Goldfinger: Equinox has spun out its copper assets into a spinco called Solaris Copper which Equinox shareholders have now received in their brokerage accounts. We’ve seen about a 20% spike in Equinox shares in the last week, to what do you attribute this spike?
Ross Beaty: It’s hard to say what moves the market in the short term, in fact I don’t even look at that. I’m focused on long term wealth creation for shareholders and the way you do that is by finding more gold, developing new gold deposits, expanding production, etc. Over the long term we expect Equinox to outperform due to our extremely strong management team and strong assets. We intend to keep our heads down and develop our assets and we should to do very well regardless of the gold price. Obviously, if the gold price rises Equinox shares will do even better but we don’t need to see a rising gold price to still do very well for shareholders.
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Goldfinger: How much cash does Equinox have on its balance sheet and will there be any need to raise additional capital this year?
Ross Beaty: We’re fully funded for what we’re doing now; we’re doing exploration work at Aurizona, we’re building the mine at Aurizona, and we’re doing the feasibility study at Castle Mountain. If we need to step up any of these plans then we might require additional funding. Also, if we decide to acquire additional projects or begin phase 1 mine construction at Castle Mountain then we would need to raise additional funds. So yes, I would expect that we will be doing an equity financing in the next 12 months, however, I expect that it will be at higher prices and that it will be on a very accretive basis for shareholders.
Goldfinger: Equinox also has a couple of other smaller gold projects, what are your plans with those?
Ross Beaty: We inherited a couple of small gold projects that we call non-core projects. You can’t build a big company by developing small assets so we’re going to sell those projects and in fact we’ve already sold one (Koricancha Project in Peru). We are focused on big assets that will deliver big returns for our shareholders.
Goldfinger: The mining sector is now in a buyers market and Equinox is looking to make a big acquisition, can you tell us a little about where you are looking and if any assets are really on your radar right now considering the downturn in the sector?
Ross Beaty: You’re right, it is a buyer’s market. You have this peculiar disconnect between the gold price (which has done pretty well over the last couple of years) and gold equities (which have performed poorly). Gold equities have underperformed the gold price which means that there is much better value to try to roll-up some of these assets into a single bigger, stronger company that offers scale and better liquidity for shareholders. We’re trying to be disciplined buyers, we haven’t done anything year-to-date even though we’ve made three offers to combine our company with other producing gold assets. I believe we will be able to make a large acquisition before the end of this year, however, these things are more easily said than done.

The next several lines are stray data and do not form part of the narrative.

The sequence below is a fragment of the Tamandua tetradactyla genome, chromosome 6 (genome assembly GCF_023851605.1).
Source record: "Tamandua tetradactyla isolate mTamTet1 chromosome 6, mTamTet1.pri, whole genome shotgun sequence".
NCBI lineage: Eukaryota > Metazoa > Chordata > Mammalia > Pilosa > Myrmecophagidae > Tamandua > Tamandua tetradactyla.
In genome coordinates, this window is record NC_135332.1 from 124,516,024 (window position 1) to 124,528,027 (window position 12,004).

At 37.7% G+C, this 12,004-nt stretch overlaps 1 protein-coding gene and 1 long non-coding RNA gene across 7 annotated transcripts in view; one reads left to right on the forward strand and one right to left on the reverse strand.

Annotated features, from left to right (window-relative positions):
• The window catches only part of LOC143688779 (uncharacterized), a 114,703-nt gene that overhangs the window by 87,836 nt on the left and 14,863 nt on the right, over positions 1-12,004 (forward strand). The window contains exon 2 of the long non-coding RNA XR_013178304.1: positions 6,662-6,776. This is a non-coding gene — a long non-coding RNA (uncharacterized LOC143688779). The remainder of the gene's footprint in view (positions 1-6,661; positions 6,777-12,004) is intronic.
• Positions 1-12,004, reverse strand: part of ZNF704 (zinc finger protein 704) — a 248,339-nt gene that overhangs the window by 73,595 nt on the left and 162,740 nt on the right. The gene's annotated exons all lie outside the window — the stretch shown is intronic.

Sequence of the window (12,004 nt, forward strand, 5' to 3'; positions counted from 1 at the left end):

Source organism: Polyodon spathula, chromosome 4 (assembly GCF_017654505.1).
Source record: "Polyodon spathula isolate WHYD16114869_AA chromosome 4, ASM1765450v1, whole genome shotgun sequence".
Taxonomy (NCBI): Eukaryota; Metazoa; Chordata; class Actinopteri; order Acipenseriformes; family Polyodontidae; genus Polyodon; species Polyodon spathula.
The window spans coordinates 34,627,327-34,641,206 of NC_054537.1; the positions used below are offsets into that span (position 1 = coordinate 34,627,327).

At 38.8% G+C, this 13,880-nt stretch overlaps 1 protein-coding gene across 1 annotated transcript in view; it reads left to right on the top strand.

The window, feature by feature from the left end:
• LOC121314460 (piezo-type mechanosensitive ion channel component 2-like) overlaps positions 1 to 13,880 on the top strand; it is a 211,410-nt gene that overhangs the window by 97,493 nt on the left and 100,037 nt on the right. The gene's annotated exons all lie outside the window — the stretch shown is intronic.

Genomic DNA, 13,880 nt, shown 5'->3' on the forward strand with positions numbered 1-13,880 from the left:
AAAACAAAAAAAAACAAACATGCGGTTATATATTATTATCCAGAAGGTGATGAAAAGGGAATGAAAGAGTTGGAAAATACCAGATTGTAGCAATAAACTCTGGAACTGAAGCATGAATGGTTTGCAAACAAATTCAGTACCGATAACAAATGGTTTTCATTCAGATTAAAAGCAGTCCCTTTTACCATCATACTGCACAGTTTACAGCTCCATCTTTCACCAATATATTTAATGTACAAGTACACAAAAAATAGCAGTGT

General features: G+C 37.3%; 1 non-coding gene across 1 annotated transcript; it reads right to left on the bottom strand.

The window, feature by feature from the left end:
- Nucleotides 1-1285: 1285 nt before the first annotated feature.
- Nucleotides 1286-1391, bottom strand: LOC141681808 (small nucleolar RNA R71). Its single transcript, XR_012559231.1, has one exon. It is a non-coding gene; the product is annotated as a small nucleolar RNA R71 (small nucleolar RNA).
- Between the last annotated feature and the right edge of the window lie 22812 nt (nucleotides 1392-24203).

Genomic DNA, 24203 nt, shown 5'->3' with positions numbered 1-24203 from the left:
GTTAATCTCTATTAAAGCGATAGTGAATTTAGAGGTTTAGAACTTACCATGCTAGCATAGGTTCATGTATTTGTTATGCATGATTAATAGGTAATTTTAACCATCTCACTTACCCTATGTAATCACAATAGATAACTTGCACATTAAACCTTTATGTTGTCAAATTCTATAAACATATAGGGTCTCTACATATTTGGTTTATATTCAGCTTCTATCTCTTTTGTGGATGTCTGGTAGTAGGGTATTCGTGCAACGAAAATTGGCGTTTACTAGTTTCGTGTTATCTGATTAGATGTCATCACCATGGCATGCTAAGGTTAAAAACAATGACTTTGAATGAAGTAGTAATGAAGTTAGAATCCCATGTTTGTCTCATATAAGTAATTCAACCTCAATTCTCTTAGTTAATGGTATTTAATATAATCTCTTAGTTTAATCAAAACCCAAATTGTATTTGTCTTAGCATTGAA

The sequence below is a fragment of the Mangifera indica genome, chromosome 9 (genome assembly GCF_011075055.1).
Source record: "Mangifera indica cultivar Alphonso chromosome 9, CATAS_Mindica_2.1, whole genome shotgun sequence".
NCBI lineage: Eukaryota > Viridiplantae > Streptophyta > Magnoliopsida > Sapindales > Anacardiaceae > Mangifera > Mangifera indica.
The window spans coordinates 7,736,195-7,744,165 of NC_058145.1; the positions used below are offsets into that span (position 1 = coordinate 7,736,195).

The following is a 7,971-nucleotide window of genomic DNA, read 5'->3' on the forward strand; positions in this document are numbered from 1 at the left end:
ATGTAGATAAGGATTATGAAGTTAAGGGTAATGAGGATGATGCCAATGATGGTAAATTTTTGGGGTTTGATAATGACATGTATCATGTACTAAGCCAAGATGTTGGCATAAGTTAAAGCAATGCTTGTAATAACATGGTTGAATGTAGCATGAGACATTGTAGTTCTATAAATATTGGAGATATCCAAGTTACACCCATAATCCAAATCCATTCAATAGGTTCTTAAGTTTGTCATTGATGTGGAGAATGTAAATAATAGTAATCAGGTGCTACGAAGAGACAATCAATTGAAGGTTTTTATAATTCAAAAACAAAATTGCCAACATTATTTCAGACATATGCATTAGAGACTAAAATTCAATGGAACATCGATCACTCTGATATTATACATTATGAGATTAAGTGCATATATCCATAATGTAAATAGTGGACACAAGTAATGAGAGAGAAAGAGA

Goldfinger: Where is Equinox looking geographically?
Ross Beaty: I like the Americas, I know the region very well and I’ve worked in almost every country there. The management team at Equinox is also extremely experienced in West Africa so we are looking at opportunities there. We really want to stick with where we know and where we feel we have some strategic advantage.
Goldfinger: Turning to the mining sector overall, we’ve seen some M&A so far this year but it sort of feels like the sell-off since June may have put a damper on whatever M&A plans that may have been in the works. What’s your feel in terms of M&A? Do you think that we will see some more big deals (such as South 32’s all cash acquisition of Arizona Mining) this year or do you think it will be limited to strategic deals such as mergers of equals or smaller all-stock deals like we saw with Coeur and Northern Empire?
Ross Beaty: We’ve had some activity in terms of M&A in the mining space but I feel like it’s been at about the same rate it’s been at for the last couple of years. I think it will continue at about the same pace and it will be driven by necessity. Mines by their nature are depleting assets and larger companies need to acquire smaller exploration & development companies who have made real discoveries in order to replace their dwindling reserves. This will continue to happen whether we have strong metals prices or weak metals prices. In some markets when producers have stronger cash flow or when juniors have higher share prices, M&A activity tends to be greater.
Equinox is more likely to be a buyer than a seller in this market, and we’re certainly not trying to build a company to set ourselves up for sale. We are trying to build a very large gold producer that will rank highly among the mid-tiers or possibly even higher.
Goldfinger: Is your goal with Equinox to take it to the point where it can be sold to a major at a nice premium OR is this a company that’s going to stand on its own and generate strong cash flow for a long time to come?
Ross Beaty: 100% the latter. We are trying to build long term value and ultimately become a household name in the gold mining sector.
Goldfinger: I’m curious, and I’m sure many readers are as well. Do you follow news from small exploration companies? For example, we’ve had some big high-grade holes drilled by a couple of gold explorers in recent weeks, do you follow Sokoman Iron (TSX-V:SIC) and/or Aben Resources (TSX-V:ABN)?
Ross Beaty: Those companies are too small, they don’t hit our radar at all.
Goldfinger: What are you monitoring on a daily basis? What are you looking at in order to find your next acquisition?